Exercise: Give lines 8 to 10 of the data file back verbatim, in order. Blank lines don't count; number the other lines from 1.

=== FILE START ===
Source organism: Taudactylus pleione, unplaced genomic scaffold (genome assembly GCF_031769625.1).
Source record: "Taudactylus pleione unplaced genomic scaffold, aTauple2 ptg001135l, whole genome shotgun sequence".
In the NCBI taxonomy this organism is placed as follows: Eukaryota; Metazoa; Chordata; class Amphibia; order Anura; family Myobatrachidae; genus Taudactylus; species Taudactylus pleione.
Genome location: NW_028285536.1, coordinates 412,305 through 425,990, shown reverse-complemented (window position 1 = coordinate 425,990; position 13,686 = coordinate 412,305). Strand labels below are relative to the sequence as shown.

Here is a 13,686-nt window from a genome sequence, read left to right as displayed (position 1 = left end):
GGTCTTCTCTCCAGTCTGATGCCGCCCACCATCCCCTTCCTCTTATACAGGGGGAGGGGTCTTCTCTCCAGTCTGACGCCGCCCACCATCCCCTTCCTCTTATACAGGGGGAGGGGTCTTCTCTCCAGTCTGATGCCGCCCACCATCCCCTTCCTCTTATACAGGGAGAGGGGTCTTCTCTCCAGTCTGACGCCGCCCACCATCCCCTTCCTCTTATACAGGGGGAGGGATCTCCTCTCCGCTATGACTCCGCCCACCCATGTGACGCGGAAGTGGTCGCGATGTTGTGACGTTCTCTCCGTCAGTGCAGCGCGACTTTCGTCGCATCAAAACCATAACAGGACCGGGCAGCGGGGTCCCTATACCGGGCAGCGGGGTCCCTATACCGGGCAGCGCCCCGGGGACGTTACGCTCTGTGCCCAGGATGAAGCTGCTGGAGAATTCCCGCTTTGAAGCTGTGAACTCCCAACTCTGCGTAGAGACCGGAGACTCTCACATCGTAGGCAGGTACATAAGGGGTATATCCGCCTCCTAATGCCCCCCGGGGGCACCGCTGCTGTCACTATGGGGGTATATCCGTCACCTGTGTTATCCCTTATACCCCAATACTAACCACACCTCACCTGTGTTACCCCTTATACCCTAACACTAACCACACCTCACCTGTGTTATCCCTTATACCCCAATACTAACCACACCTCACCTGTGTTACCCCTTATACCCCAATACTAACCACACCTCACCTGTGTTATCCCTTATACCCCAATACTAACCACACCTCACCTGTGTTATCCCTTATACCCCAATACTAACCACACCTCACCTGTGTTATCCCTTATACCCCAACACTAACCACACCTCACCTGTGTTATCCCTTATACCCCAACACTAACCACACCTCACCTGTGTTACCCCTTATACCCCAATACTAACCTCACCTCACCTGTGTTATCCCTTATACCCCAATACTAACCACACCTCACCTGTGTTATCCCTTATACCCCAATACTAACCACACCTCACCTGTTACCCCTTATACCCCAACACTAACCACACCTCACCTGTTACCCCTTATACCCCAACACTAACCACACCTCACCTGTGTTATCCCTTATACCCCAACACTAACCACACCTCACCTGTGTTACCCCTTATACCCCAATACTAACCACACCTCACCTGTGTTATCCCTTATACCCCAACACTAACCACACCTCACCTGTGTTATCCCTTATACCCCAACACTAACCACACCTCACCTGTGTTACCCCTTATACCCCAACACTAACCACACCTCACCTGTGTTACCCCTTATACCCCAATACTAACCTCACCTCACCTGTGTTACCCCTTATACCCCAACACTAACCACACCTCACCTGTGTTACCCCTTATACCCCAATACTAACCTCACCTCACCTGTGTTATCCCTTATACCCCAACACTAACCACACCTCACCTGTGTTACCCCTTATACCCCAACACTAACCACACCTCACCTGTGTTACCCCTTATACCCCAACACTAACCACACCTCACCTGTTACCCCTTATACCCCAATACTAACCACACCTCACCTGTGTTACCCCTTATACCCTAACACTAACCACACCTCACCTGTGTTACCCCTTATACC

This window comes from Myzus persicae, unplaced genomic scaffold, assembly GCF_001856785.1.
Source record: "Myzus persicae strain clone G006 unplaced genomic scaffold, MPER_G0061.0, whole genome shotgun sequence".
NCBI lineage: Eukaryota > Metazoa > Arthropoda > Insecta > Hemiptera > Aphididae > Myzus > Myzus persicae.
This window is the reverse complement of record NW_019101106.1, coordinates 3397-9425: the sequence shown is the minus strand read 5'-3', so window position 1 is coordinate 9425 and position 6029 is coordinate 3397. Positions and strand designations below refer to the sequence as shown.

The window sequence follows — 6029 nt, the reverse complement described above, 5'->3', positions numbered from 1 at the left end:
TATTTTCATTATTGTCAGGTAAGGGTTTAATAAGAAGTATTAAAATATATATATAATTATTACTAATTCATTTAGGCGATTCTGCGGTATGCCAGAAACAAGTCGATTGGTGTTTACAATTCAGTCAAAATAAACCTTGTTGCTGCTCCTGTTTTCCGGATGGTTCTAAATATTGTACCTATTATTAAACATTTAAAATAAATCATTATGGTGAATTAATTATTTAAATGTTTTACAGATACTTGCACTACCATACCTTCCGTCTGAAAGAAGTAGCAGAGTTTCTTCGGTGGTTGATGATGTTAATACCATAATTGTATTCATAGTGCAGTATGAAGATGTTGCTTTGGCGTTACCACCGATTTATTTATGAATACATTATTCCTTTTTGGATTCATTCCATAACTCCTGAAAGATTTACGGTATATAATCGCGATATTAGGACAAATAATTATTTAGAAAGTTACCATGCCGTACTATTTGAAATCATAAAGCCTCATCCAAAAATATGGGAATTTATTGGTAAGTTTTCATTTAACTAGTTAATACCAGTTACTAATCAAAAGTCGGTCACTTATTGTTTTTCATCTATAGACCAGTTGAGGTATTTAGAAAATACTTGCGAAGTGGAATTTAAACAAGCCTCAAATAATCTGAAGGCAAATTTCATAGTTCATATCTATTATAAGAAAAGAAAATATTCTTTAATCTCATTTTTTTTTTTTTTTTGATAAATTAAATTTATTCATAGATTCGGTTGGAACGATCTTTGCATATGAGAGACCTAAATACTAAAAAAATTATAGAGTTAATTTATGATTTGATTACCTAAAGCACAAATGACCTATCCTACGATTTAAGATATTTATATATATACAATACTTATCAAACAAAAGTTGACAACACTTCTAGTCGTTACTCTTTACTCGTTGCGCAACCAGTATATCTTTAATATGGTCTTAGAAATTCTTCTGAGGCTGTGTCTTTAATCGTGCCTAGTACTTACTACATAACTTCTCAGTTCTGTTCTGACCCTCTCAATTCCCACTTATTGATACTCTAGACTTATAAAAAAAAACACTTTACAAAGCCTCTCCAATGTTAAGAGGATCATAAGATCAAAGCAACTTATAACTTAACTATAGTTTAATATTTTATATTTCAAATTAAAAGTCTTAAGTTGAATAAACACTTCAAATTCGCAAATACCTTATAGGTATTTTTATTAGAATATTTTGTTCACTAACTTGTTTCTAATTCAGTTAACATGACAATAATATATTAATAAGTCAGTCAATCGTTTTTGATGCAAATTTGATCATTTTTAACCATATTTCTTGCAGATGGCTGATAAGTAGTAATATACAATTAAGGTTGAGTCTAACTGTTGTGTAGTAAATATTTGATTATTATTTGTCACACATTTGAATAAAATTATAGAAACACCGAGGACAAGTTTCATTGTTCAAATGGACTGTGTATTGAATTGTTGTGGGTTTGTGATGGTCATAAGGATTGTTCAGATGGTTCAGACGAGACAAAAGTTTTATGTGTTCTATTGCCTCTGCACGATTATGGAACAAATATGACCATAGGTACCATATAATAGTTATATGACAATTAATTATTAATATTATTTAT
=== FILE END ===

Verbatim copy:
Source record: "Myzus persicae strain clone G006 unplaced genomic scaffold, MPER_G0061.0, whole genome shotgun sequence".
NCBI lineage: Eukaryota > Metazoa > Arthropoda > Insecta > Hemiptera > Aphididae > Myzus > Myzus persicae.
This window is the reverse complement of record NW_019101106.1, coordinates 3397-9425: the sequence shown is the minus strand read 5'-3', so window position 1 is coordinate 9425 and position 6029 is coordinate 3397. Positions and strand designations below refer to the sequence as shown.